Leviticus 7:20

‘But the soul who eats of the flesh of the sacrifice of peace-offerings, which pertain to Yahweh, having his uncleanness on him, that soul shall be cut off from his people.’

Furthermore any who deliberately come to partake while in an unclean state are to be ‘cut off from among the people’. This is a warning to take uncleanness seriously. The person who is unclean must not partake until their uncleanness has been ‘cleansed’. For many that will be when evening comes. But for those whose uncleanness is to last more than a day, it is clearly of a more serious nature. They may be a danger to others as well as to themselves. They therefore must not participate of the holy flesh. ‘Cut off’ probably indicates the death sentence (Leviticus 19:8). It is a serious offence. But it may indicate expulsion from the camp, or even a period of exclusion, to be then remedied by a guilt offering.

Such uncleanness can arise in various ways. Making love with one’s wife while she was menstruating, having certain skin diseases, having a discharge from the sexual organ, menstruating, coming in contact with dead matter, and so on.

Leviticus 7:21

‘And when any one shall touch any unclean thing, the uncleanness of man, or an unclean beast, or any unclean abomination, and eat of the flesh of the sacrifice of peace-offerings, which pertain to Yahweh, that soul shall be cut off from his people.’

Indeed no one who has touched anything unclean, whether man’s uncleanness, or an unclean beast, or an unclean small creature may partake of the peace sacrifice. Such people are defiled and not fitted to eat what has come from the tabernacle. They may also bring and spread disease. The ‘abomination’ may refer to some well known vermin. Once again God’s holiness is brought to man’s attention, but once again also possible sources of disease are avoided.

All these laws of uncleanness taught people to keep to that which was wholesome and good, and to avoid things that might cause harm to the people as a whole. Much disease might have been avoided had they been followed. Especially in the wilderness avoiding these things could only be a good thing, and this was one of the purposes of the laws.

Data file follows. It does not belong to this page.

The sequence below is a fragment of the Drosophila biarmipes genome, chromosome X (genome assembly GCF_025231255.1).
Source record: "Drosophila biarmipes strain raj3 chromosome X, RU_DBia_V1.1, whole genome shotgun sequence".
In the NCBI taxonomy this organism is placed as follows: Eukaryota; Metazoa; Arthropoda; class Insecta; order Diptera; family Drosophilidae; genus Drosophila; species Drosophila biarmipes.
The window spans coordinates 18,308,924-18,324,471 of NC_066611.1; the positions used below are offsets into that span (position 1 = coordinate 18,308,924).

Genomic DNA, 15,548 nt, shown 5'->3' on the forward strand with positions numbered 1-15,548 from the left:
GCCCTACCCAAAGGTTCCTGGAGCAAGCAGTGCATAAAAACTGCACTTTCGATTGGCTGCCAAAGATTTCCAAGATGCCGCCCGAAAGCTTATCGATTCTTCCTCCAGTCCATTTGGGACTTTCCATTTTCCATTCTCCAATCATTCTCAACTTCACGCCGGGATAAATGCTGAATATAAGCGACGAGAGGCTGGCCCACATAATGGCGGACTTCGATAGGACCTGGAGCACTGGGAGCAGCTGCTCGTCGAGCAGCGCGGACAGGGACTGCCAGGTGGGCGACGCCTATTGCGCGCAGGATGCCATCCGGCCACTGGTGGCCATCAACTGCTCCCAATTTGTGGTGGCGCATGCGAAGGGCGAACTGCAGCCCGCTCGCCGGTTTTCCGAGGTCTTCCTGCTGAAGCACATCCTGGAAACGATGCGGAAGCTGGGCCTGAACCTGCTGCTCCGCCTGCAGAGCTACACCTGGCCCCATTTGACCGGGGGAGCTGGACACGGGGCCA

Verses 22-27

Further Instructions Concerning The Fat And The Blood Of Offerings and Sacrifices (Leviticus 7:22-27).

Further emphasis is now placed on the fat and the blood of animals. As we have already seen the fat of sacrificial animals has to be offered on the altar to God, and the blood must be applied accordingly. But now we are reminded again that no fat or blood may be eaten, although certain fat may be used for other purposes. Had modern man observed these suggestions much heart disease and flabbiness might have been avoided.

Leviticus 7:22

‘And Yahweh spoke to Moses, saying,’

Once again we are reminded that this is divine revelation given through Moses..

Leviticus 7:23-25

‘Speak to the children of Israel, saying, You shall eat no fat, of ox, or sheep, or goat. And the fat of that which dies of itself, and the fat of that which is torn of beasts, may be used for any other service; but you shall in no wise eat of it. For whoever eats the fat of the beast, of which men offer an offering made by fire to Yahweh, even the person who eats it shall be cut off from his people.’

No fat of any animal which could be offered as an offering or sacrifice is to be eaten. Where the animal dies naturally, or is torn by wild animals, the fat may be used for other purposes, but it may not be eaten. And to eat the fat of such animals incurs the death sentence, or at the best expulsion from the camp of Israel. This would certainly suggest that most of the fat is in mind, not just that round the vital parts.

Leviticus 7:26

‘And you shall eat no manner of blood, whether it be of bird or of beast, in any of your dwellings. Whoever it be who eats any blood, that soul shall be cut off from his people.’

And the same applies to the blood of the animals. Indeed the blood of no animals or birds at all may be eaten. Again the penalty is death or permanent expulsion.

Religiously speaking the idea here was to prevent the partaking of the essential life of creatures. It counteracted the beliefs of certain of those with whom Israel came in contact who sought to do exactly that. It emphasised the uniqueness of man in God’s eyes. When man sought power and life he should look to God for it, not seek to drain it from lower creatures. But hygienically speaking it also unquestionably saved Israel from many of the diseases that inflicted mankind. We do well to regard the hygienic advice especially when we go to countries where hygienic standards are not observed. It may be that to us nothing is ‘unclean’. But it can certainly be dangerous.


Verses 28-36

What Pertains To The Priests From The Peace Offerings and Sacrifices (Leviticus 7:28-36).

Leviticus 7:28

‘And Yahweh spoke to Moses, saying,’

Once again it is said to be a matter of divine revelation through Moses.

Leviticus 7:29-31

‘Speak to the children of Israel, saying, He who offers the sacrifice of his peace-offerings to Yahweh shall bring his oblation to Yahweh out of the sacrifice of his peace-offerings: his own hands shall bring the offerings of Yahweh made by fire; the fat with the breast shall he bring, that the breast may be waved for a contribution before Yahweh. And the priest shall burn the fat on the altar; but the breast shall be Aaron's and his sons'.’

When a man brings the sacrifice of his peace offerings he must bring them himself in person. There is no question of sending a representative. And he must bring to the priest the fat and the breast, the fat so that it can be burned on the altar by the priest, it is an offering by fire, and the breast so that it can be ‘waved’ before Yahweh, after which it will belong to the priests. It is his ‘contribution’. ‘Waving’ was a way by which the offering could be made to Yahweh by presenting it with certain movements towards the altar, possibly by moving it from side to side. It was then as it were handed back by God to the priest for his consumption.